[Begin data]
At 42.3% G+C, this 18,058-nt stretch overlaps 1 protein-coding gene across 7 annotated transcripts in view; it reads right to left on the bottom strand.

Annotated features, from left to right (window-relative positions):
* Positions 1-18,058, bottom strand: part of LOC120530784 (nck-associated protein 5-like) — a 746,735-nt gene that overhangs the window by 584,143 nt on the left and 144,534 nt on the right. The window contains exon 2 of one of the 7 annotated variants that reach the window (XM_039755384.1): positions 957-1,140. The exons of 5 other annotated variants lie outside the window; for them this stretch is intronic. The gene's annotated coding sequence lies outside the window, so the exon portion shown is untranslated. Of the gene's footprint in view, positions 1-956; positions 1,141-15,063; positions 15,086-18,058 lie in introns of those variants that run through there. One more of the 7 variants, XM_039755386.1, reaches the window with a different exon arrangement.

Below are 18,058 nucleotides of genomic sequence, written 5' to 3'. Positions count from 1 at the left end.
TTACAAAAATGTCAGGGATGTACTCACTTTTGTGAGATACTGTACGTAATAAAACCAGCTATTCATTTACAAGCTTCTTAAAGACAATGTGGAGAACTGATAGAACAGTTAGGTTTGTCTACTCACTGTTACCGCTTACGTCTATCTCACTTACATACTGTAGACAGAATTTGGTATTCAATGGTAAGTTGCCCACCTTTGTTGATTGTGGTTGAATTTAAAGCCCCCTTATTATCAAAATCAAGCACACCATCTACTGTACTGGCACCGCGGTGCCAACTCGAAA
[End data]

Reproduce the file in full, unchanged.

At 42.3% G+C, this 18,058-nt stretch overlaps 1 protein-coding gene across 7 annotated transcripts in view; it reads right to left on the bottom strand.

Annotated features, from left to right (window-relative positions):
* Positions 1-18,058, bottom strand: part of LOC120530784 (nck-associated protein 5-like) — a 746,735-nt gene that overhangs the window by 584,143 nt on the left and 144,534 nt on the right. The window contains exon 2 of one of the 7 annotated variants that reach the window (XM_039755384.1): positions 957-1,140. The exons of 5 other annotated variants lie outside the window; for them this stretch is intronic. The gene's annotated coding sequence lies outside the window, so the exon portion shown is untranslated. Of the gene's footprint in view, positions 1-956; positions 1,141-15,063; positions 15,086-18,058 lie in introns of those variants that run through there. One more of the 7 variants, XM_039755386.1, reaches the window with a different exon arrangement.

Below are 18,058 nucleotides of genomic sequence, written 5' to 3'. Positions count from 1 at the left end.
TTACAAAAATGTCAGGGATGTACTCACTTTTGTGAGATACTGTACGTAATAAAACCAGCTATTCATTTACAAGCTTCTTAAAGACAATGTGGAGAACTGATAGAACAGTTAGGTTTGTCTACTCACTGTTACCGCTTACGTCTATCTCACTTACATACTGTAGACAGAATTTGGTATTCAATGGTAAGTTGCCCACCTTTGTTGATTGTGGTTGAATTTAAAGCCCCCTTATTATCAAAATCAAGCACACCATCTACTGTACTGGCACCGCGGTGCCAACTCGAAA